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ASEE PRISM
  American Society for Engineering Education
American Society for Engineering EducationMARCH 2007Volume 16 | Number 7 PRISM HOMETABLE OF CONTENTSBACK ISSUES
FEATURES
ROLE REVERSAL - BY JEFFREY SELINGO
WHERE THE ACTION IS - BY THOMAS K. GROSE
MOSTLY SUNNY SKIES - BY THOMAS K. GROSE

DEPARTMENTS
COMMENTS
E-MAIL
BRIEFINGS
DATABYTES
REFRACTIONS: Weighing the Differences - BY HENRY PETROSKI
CLASSIFIEDS
LAST WORD: Retaining Students—and Their Hopes and Dreams - BY NARIMAN FARVARDIN

TEACHING TOOLBOX
A RENAISSANCE ENGINEER - Integrated engineering trains students in a wide range of fundamentals, making them particularly attractive to small- and medium-sized companies. - BY BARBARA MATHIAS RIEGEL
YEAR OF DIALOGUE: Moving Right Along - BY J.P. MOHSEN
ON CAMPUS: Earning Your Education - BY LYNNE K. SHALLCROSS


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TEACHING TOOLBOX - ON CAMPUS - Earning Your Education by Lynne Shallcross  

Students at the University of Colorado find a way to pay the bills - and learn - at the same time.

Pam Morse would most likely have been wearing a red T-shirt, working the cash register at Target. Instead, she worked as a course assistant in a heat transfer course. Sure, working at Target would have paid the bills—but making a competitive salary working in engineering on campus was a much better option, she says.

Morse, a senior in chemical engineering at the University of Colorado at Boulder, got her course assistant position through the Earn-Learn Apprenticeship Program. Morse and other undergraduate engineering students in the College of Engineering can apply to the program for jobs offering competitive wages and a more meaningful experience, staying on campus to work in engineering-related positions.

The service-oriented jobs range from assisting faculty with courses to designing labs to planning and organizing departmental events. For their work, the students, mostly undergraduates, earn about $10 to $12 per hour for up to 10 hours per week each semester. While robust state finances are having a kinder effect on universities’ budgets, there always seem to be other pressing needs. The good news for UC-Boulder’s College of Engineering is that the department or program where students work pays only half their salaries. The other half of the $3,000 to $3,600 per year cost of each apprentice is paid through private gifts designated to support the program or from funds provided by the dean.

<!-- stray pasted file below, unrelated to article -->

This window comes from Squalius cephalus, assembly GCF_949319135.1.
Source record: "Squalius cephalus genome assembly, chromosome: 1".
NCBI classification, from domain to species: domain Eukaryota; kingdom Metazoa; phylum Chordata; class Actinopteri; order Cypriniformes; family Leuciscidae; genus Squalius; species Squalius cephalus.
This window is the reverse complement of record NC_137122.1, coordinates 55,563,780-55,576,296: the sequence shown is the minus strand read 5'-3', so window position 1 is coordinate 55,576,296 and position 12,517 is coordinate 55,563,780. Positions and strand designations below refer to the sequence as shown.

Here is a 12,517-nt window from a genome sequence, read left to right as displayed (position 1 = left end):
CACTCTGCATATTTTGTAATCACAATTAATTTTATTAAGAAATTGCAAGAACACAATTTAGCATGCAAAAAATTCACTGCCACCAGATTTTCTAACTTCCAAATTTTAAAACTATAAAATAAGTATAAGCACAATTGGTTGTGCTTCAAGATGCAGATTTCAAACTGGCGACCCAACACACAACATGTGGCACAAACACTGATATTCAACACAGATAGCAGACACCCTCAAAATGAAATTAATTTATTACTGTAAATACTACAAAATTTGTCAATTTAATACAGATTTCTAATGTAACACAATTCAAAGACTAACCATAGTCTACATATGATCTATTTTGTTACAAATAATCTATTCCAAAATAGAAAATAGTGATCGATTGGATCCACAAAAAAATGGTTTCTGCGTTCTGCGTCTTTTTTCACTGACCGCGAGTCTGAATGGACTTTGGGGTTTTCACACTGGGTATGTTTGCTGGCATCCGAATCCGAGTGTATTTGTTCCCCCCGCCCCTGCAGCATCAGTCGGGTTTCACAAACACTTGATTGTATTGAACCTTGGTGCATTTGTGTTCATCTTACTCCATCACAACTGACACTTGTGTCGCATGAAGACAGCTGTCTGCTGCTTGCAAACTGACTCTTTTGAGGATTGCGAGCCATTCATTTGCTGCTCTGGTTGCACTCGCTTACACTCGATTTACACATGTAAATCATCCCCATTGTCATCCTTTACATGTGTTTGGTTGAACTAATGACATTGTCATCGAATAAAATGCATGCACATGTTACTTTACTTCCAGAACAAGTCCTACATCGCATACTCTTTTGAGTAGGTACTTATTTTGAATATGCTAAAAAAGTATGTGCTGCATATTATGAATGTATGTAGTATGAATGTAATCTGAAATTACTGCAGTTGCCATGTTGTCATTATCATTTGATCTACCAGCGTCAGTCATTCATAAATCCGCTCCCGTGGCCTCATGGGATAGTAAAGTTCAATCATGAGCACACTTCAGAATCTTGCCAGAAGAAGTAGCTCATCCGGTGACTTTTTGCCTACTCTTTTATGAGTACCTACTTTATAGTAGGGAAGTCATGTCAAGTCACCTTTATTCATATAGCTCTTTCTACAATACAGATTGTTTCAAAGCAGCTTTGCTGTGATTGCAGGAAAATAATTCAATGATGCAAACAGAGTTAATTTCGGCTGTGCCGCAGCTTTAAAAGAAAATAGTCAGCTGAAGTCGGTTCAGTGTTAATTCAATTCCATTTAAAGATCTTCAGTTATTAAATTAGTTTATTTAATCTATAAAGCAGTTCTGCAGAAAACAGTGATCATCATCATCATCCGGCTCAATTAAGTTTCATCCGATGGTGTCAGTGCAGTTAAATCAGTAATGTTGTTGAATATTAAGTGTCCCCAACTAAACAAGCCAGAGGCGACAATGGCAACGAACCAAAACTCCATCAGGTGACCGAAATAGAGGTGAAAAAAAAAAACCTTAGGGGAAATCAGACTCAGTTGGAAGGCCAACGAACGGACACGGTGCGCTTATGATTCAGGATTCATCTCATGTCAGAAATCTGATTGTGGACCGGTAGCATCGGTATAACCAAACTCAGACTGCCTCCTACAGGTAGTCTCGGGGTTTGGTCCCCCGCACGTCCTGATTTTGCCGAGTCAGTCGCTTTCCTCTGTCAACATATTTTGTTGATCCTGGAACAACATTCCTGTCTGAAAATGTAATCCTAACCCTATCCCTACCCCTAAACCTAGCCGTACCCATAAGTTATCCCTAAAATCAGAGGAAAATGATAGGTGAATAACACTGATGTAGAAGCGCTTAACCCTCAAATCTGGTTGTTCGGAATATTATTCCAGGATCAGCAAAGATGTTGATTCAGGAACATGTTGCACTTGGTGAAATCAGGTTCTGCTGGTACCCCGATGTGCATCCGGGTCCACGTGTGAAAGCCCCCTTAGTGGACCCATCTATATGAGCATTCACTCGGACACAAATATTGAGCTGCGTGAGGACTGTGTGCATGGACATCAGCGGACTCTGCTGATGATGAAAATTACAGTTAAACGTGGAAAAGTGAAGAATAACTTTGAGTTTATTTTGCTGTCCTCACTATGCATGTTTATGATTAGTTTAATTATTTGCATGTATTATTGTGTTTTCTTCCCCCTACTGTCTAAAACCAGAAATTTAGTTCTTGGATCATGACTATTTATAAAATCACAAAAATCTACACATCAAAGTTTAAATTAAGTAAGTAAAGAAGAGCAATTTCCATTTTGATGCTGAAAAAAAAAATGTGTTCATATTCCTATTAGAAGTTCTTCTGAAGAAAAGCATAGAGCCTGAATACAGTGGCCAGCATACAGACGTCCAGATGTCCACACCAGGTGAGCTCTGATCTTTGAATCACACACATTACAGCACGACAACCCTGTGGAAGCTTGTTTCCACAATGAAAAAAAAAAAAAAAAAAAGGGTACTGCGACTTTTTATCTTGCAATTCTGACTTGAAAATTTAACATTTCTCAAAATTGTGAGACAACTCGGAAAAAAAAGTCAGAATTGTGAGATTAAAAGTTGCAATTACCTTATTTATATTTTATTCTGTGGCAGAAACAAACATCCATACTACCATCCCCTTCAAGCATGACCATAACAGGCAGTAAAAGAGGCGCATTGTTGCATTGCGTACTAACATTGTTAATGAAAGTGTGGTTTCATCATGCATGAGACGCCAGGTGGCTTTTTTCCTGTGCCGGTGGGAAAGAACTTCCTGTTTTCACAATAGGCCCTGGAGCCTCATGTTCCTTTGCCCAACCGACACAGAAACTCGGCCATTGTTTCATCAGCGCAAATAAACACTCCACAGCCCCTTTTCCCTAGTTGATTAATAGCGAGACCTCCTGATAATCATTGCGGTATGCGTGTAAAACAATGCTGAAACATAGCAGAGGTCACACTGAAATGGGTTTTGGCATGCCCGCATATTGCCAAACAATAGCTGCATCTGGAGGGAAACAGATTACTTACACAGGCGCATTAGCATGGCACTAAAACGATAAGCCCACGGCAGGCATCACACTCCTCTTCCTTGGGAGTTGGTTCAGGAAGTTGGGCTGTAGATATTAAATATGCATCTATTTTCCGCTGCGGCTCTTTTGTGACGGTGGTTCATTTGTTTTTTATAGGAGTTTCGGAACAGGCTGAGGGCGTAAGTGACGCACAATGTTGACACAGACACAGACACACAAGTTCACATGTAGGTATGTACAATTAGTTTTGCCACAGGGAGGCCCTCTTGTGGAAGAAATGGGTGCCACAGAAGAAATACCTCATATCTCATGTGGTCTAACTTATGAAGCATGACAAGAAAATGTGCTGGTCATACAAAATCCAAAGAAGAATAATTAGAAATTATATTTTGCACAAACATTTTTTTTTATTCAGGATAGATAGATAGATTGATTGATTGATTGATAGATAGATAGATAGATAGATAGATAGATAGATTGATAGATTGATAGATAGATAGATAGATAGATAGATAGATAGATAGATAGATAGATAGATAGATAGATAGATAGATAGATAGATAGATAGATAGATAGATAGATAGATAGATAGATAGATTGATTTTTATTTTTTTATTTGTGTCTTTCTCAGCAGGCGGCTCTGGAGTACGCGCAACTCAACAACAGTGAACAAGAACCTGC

Morse, who was a course assistant this fall and a teaching assistant for two semesters before that, says the convenience and flexibility of the jobs cannot be beat. On top of that, she’s been learning engineering while working, which she wouldn’t have been able to do at Target. “This is a lot better because when you TA a class or even when you’re grading, it lets you review some of the material that you learned before and learn it better the second time around.”

This past fall, Rich Otten, a junior in mechanical engineering, landed a TA spot for a computer-aided drawing course. “Instead of working off campus at a random job, you’re working with mechanical engineering professors, talking to them, learning more, learning where you can go with your education instead of working at a convenience store,” he says. And Otten’s learning wasn’t confined to a textbook or a computer program—some of the most valuable things he learned were presentation and communication skills.

The program has been a hit with students; 70 apprentices took part this fall, up from 15 students when the program first started in the spring of 2004. And it’s been popular with donors as well. Over the past three years, more than $300,000 has been raised to support the program.

The concept resonates with private donors and former UC-Boulder engineering students who remember those long days of trying to keep up with classwork and hold down a job to make ends meet. Art Dawson, a business manager at PBS Lumber Co. who received his degree in chemical engineering from UC-Boulder, jumped at the chance to donate when he found out about Earn-Learn. Dawson knows all about what it takes to pay the bills in college. During his years at Boulder, Dawson stocked shelves, installed lawn sprinkler systems and worked as a retail clerk. “What (this program) does is it keeps them in the college,” he says. “It keeps them on the campus and focusing in the same area they’re studying.”

Donor George Sissel, retired chairman and CEO of Ball Corp. and member of the college’s Engineering Advisory Council, says not only do the Earn-Learn positions help students continue learning but, unlike scholarships, students are earning what they’re getting. “What they appreciate is the opportunity to earn some money but allow their income to contribute to their understanding of engineering education as well.”

If Dawson and Sissel—and now Morse—are any indication, the program will have a ripple effect for years to come. “I think when I go out into industry,” Morse says, “I’m definitely going to try to donate money to the program.” It’s a gift that keeps on giving.

Lynne Shallcross is senior editor of Prism.

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American Society for Engineering Education